Delivering a quality public health function in integrated care boards

Local public health teams should be an integral part of multidisciplinary working across place-based partners. Local directors of public health (DPHs) provide professional public health leadership and advice across the essential functions in the table below within an integrated care system (ICS) and have a statutory obligation to provide integrated care boards (ICBs) with a ‘core offer’ of public health advice as per the regulations made under the NHS Act 2006.

Recent national statutory guidance endorses the involvement of DPHs in integrated care partnerships (ICPs) to secure services that meet the healthcare needs of their local communities. 

The following checklist is provided by the NHS National Public Health team to support ICBs in providing a quality public health function across the ICS.

It is endorsed by NHS England, the Association of Directors of Public Health, the Local Government Association and the Faculty of Public Health and draws on national and international guidance on what a high-quality public health function looks like. 

Top tipHow to?Success measures
1. Know the local populationa) Access epidemiological data and understand the risk factors, service utilisation and outcomes of the ICS population by time period and in comparison, to the national profiles.

b) Learn from community intelligence.
c) Use the local joint strategic needs assessments (JSNA).
d) Facilitate collaborative working between public health intelligence teams and NHS analysts to support the move to cross-system intelligence functions.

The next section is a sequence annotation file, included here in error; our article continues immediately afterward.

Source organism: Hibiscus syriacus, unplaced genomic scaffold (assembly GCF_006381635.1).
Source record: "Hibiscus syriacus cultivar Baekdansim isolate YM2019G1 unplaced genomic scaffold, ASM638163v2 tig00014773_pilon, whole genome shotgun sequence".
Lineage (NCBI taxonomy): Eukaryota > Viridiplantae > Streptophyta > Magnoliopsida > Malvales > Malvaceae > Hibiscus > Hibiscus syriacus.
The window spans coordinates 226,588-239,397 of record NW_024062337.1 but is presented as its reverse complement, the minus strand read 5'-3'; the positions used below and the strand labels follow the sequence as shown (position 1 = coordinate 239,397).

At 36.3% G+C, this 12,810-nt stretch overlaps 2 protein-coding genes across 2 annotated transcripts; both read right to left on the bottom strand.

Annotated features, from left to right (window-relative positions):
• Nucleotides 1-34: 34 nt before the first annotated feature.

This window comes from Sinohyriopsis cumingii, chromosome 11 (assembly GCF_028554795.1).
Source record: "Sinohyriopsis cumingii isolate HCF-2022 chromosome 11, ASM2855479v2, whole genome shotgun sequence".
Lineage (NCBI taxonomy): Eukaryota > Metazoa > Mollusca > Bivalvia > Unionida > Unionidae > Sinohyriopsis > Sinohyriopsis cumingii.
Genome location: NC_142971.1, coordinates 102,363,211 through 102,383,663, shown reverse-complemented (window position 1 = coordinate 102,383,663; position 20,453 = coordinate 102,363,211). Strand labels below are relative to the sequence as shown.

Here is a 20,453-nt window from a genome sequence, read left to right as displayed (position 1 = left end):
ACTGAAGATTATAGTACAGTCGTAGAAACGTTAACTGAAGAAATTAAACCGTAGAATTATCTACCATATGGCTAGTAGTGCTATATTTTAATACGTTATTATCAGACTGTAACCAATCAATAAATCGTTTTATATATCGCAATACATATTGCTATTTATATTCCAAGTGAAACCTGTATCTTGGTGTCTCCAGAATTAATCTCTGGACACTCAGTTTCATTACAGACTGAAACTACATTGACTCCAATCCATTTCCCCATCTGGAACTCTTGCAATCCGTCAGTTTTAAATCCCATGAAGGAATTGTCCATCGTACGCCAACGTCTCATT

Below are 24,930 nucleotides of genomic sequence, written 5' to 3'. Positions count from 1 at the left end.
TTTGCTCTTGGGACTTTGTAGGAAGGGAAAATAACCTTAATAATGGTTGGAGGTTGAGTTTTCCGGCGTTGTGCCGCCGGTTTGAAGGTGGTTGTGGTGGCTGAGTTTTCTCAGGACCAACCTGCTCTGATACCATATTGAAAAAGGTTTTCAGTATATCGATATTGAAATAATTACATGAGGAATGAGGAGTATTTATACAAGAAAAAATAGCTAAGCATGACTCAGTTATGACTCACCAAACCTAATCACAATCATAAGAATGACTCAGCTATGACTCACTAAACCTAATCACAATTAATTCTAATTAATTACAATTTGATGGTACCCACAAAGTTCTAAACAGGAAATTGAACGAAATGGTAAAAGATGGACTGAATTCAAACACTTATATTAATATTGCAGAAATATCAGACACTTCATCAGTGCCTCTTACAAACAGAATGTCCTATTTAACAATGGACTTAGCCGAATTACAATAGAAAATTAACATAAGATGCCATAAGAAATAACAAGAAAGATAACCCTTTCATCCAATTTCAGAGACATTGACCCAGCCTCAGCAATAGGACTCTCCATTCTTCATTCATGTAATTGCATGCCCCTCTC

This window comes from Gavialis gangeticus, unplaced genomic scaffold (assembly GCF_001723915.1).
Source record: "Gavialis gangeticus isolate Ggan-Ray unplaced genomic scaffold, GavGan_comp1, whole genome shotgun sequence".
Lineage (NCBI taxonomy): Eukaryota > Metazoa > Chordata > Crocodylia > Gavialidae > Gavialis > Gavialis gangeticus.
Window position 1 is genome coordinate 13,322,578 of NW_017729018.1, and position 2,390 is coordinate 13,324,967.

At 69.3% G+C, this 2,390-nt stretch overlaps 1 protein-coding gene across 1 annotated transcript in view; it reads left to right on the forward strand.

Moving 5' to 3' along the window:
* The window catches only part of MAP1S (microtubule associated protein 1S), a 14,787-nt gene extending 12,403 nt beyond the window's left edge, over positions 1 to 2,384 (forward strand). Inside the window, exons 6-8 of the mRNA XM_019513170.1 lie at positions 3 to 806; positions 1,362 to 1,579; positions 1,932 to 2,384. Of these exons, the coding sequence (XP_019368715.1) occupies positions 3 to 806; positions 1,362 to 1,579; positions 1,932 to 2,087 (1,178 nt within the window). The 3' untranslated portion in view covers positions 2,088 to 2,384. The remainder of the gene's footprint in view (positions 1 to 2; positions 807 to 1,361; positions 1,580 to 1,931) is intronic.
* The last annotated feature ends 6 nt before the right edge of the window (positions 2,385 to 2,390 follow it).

Annual reports on the health of the local population are contributing to population health strategies formed by the ICP, deploying the JSNA, and linked to health and wellbeing boards
There are structured joint efforts to pool person-level data on physiological, psychological and social factors to aid a common understanding of risk factors driving ill health and poor outcomes in different population groups.
Joint NHS and public health analytical teams drive actionable insight for ICB, ICP and place-based decision-making forums.
2. Adopt an ‘all hazards’ approach to resilience and ensure the ICB plays its role in protecting the populationa) The ICB is a Category 1 emergency responder.

b) Co-operate with relevant partners to exercise and prepare for infections, environmental, radiological and chemical emergencies, and liaise with local DPHs.

c) Be clear about the ICB’s role and interdependencies in curtailing outbreaks of infection and threats from food, environment, and occupational adverse events in the local population.
Senior ICB leaders engage in the local resilience forum and its exercising.
Audits of the handling of outbreaks and incidents within the ICS are undertaken either by the appropriate ICB team or as active input to a regional/national audit.
3. Take account of relevant public health laws, regulations and governance structuresa) Maintain clear lines of accountability within the ICS for keeping the law, advising each partner organisation within the ICS on public health regulations and acting with authority as required.

b) Consider the statutory duty to reduce health inequalities.
Internal and external governance audits are commissioned including equity audits and identify compliance.
4. Understand the role of partners across the ICS in supporting effective and efficient health systems, multi-sectoral planning and financing of population healtha) Ensure access to the right expertise for service reviews and evaluation of the impact of care offered. How is mutual benefit encouraged during controversial change?

b) How does the ICB promote collaboration with local leaders to develop a shared vision across all partners including providers, councillors, commissioners, clinicians, social care professionals and community representatives?

c) How can the assets of the voluntary, community and social enterprise (VCSE) sector be harnessed for improved population health outcomes?

d) Support the skills for system leadership and interdependencies. What clinical accountabilities does the ICB have to reduce health inequalities and how will outcomes be demonstrated? Discuss first with local DPHs.